This is a partial response to Richard Dowden’s essay in African Arguments, 22.1.2014, which I will address further below.
I am bored to tears with the “birth” metaphor for South Sudan. I can’t be the only one. South Sudan became independent in 2011, prompting a wave of newspaper articles and comment about ‘the birth’. It was ‘the birth of’ ‘a new republic,’ ‘a new nation‘, and ‘a new country‘ – pick your preferred political unit.
Two years of independence celebrations later, and yes, it was becoming extremely wearing. As well as the standard “Christian black South and Arab Islamic North” summary of Sudan-South Sudan politics of old, it seemed that it was now necessary to preface everything about South Sudan with a birth or baby analogy. South Sudan had had a ‘difficult birth,’ and reviews of ‘birthday celebrations’ – like I catalogued, maybe slightly sarcastically, here and here – were opportunities for people to choose their side, pro- or con-independence.
I don’t want to begrudge South Sudanese people their independence birthday celebrations – and the day is celebrated like a birthday, starting at midnight on the day. But by 2013, talking of South Sudan’s ‘birth’ in Juba was a common cop-out for political commentators – as in, “our country is only two years old, it is new born, what can we do.” This – as many locals pointed out – was a frustrating mischaracterisation of a national leadership and institutionalised elite that had been in power with generalised impunity and massive international support since 2005; a longer gestational period than most two year olds.
But now, in the wake of the crisis in December 2013, I am desperate for a moratorium on the ‘birth’ analogy.
Now, we have ‘midwives,’ in the form of the US, and sometimes the UK and Norway. These medical attendants ushered the country into the world, cord of aid dependency wrapped around its neck, etc. etc. We have ‘stillbirth’, we have ‘premature’ birth, surely we have now demonstrated the limits of the sustained metaphor. But no: Richard Dowden then gave us the ‘caesarean’ birth, by American surgeons. Part of me wanted to applaud.
According to Dowden, the US ‘forced’ the government of Khartoum to ‘transition to independence’ under the Comprehensive Peace Agreement in 2005, becoming not midwives, but fully-fledged “pro-lifer” surgeons, pushing Bashir into carrying the fetus of South Sudan to term. Or something.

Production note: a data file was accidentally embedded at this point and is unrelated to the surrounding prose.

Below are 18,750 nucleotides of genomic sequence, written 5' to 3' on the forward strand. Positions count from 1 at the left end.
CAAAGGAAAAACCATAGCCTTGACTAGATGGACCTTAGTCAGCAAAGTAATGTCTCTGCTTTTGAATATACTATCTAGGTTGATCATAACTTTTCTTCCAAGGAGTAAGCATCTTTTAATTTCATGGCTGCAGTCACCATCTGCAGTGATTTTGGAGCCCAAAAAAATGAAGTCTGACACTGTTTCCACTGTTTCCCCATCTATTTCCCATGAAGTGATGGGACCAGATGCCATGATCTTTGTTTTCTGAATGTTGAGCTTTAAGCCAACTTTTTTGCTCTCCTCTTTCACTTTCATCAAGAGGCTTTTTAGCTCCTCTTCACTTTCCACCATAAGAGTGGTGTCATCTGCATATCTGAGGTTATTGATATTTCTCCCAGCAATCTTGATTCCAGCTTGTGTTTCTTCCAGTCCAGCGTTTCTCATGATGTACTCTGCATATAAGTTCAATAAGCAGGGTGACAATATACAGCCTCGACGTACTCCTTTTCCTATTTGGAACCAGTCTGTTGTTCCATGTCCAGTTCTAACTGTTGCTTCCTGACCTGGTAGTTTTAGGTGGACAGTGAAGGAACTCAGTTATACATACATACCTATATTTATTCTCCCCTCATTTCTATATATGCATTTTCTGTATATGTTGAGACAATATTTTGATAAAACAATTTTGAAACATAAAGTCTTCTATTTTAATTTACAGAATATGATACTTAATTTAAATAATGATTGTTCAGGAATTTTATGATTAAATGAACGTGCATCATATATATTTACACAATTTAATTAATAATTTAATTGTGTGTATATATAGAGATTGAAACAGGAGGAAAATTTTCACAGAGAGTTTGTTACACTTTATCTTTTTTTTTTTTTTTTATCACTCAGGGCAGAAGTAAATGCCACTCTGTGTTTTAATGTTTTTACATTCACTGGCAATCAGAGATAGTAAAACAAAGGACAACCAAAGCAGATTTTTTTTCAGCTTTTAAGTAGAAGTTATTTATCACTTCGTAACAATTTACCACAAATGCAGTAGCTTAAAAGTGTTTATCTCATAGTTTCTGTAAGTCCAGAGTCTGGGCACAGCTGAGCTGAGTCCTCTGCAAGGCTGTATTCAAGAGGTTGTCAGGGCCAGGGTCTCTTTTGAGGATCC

Dowden’s semi-history summary contains so many half-facts and squirmingly inaccurate asides (“Machar lost and fled to Khartoum where he was given a position in the government. Did that ruin his standing in the eyes of his own people? Not at all.” What?!) that I won’t begin to take it apart. His ending – that fifty years of independence in Africa has taught South Sudan’s government ‘nothing’ – chimes nicely, however, with the recent use of the birth metaphor and these international midwives and surgeons: South Sudan, the newborn country, was not birthed by its passive people in the referendum vote, and its leaders (with their many manifest failings) are intellectually ‘premature’ as a government. The only thing to do, obviously, is for the surgeons and midwives to start adoption procedures, and instigate an UNMISS conservatorship, while South Sudanese leaders wrangle for parenting rights in the courts.
I am calling for the death of this metaphor – not because it initially irritated me; not because it provided excuses for Southern leaders in the post-independence period; and not because it’s part of the standard poor journalistic repertoire on South Sudan that editors need to be challenged on. However, as I have argued elsewhere, these portrayals are dangerous and political. They encourage lazy analysis and often involve the removal of agency and intelligent, critical thought from the people they discuss.
Surely we’re better than this – and surely, as a professional historian, Dowden is better than this?
(And a p.s. to Dowden, on just one point of fact. My own thesis is on Southerners in northern Sudan, and I would have a far easier time of research if, as you say, Southerners’ experience of the north was through ‘slave caravans’, there was a lack of southern representation in Khartoum, and the only exchange between northerners and southerners in the city was through kasha demolitions. Much easier to write.)